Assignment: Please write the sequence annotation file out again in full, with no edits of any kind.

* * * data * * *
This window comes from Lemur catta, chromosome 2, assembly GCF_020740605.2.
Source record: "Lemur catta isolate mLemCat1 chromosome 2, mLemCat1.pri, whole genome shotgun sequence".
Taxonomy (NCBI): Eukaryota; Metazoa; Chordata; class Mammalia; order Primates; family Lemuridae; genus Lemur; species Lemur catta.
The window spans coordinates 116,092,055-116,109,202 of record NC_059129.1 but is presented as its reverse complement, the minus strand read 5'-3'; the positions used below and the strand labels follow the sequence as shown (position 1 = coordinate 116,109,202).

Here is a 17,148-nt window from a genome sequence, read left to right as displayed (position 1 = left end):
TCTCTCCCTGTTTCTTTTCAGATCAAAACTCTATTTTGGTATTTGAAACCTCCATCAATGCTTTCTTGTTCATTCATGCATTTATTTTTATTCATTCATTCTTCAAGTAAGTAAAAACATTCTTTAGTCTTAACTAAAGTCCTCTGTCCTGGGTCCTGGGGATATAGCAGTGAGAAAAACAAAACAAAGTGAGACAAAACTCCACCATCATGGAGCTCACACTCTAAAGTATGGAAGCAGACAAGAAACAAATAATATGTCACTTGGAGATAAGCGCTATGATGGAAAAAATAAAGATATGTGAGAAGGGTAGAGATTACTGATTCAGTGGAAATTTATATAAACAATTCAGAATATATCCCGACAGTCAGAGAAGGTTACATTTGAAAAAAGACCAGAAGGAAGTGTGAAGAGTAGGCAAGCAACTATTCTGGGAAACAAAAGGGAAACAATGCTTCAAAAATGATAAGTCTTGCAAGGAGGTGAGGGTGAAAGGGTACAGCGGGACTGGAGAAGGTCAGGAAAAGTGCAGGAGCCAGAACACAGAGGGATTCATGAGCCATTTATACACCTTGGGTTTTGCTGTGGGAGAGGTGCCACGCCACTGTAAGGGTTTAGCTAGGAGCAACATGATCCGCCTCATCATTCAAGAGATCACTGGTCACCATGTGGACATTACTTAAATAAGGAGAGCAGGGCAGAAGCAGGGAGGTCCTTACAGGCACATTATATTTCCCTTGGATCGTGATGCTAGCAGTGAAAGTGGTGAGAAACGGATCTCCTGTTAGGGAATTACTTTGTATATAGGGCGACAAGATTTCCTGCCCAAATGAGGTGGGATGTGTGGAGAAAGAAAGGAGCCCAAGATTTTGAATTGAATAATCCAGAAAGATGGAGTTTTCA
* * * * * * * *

This window comes from Lemur catta, chromosome 2, assembly GCF_020740605.2.
Source record: "Lemur catta isolate mLemCat1 chromosome 2, mLemCat1.pri, whole genome shotgun sequence".
Taxonomy (NCBI): Eukaryota; Metazoa; Chordata; class Mammalia; order Primates; family Lemuridae; genus Lemur; species Lemur catta.
The window spans coordinates 116,092,055-116,109,202 of record NC_059129.1 but is presented as its reverse complement, the minus strand read 5'-3'; the positions used below and the strand labels follow the sequence as shown (position 1 = coordinate 116,109,202).

Here is a 17,148-nt window from a genome sequence, read left to right as displayed (position 1 = left end):
TCTCTCCCTGTTTCTTTTCAGATCAAAACTCTATTTTGGTATTTGAAACCTCCATCAATGCTTTCTTGTTCATTCATGCATTTATTTTTATTCATTCATTCTTCAAGTAAGTAAAAACATTCTTTAGTCTTAACTAAAGTCCTCTGTCCTGGGTCCTGGGGATATAGCAGTGAGAAAAACAAAACAAAGTGAGACAAAACTCCACCATCATGGAGCTCACACTCTAAAGTATGGAAGCAGACAAGAAACAAATAATATGTCACTTGGAGATAAGCGCTATGATGGAAAAAATAAAGATATGTGAGAAGGGTAGAGATTACTGATTCAGTGGAAATTTATATAAACAATTCAGAATATATCCCGACAGTCAGAGAAGGTTACATTTGAAAAAAGACCAGAAGGAAGTGTGAAGAGTAGGCAAGCAACTATTCTGGGAAACAAAAGGGAAACAATGCTTCAAAAATGATAAGTCTTGCAAGGAGGTGAGGGTGAAAGGGTACAGCGGGACTGGAGAAGGTCAGGAAAAGTGCAGGAGCCAGAACACAGAGGGATTCATGAGCCATTTATACACCTTGGGTTTTGCTGTGGGAGAGGTGCCACGCCACTGTAAGGGTTTAGCTAGGAGCAACATGATCCGCCTCATCATTCAAGAGATCACTGGTCACCATGTGGACATTACTTAAATAAGGAGAGCAGGGCAGAAGCAGGGAGGTCCTTACAGGCACATTATATTTCCCTTGGATCGTGATGCTAGCAGTGAAAGTGGTGAGAAACGGATCTCCTGTTAGGGAATTACTTTGTATATAGGGCGACAAGATTTCCTGCCCAAATGAGGTGGGATGTGTGGAGAAAGAAAGGAGCCCAAGATTTTGAATTGAATAATCCAGAAAGATGGAGTTTTCA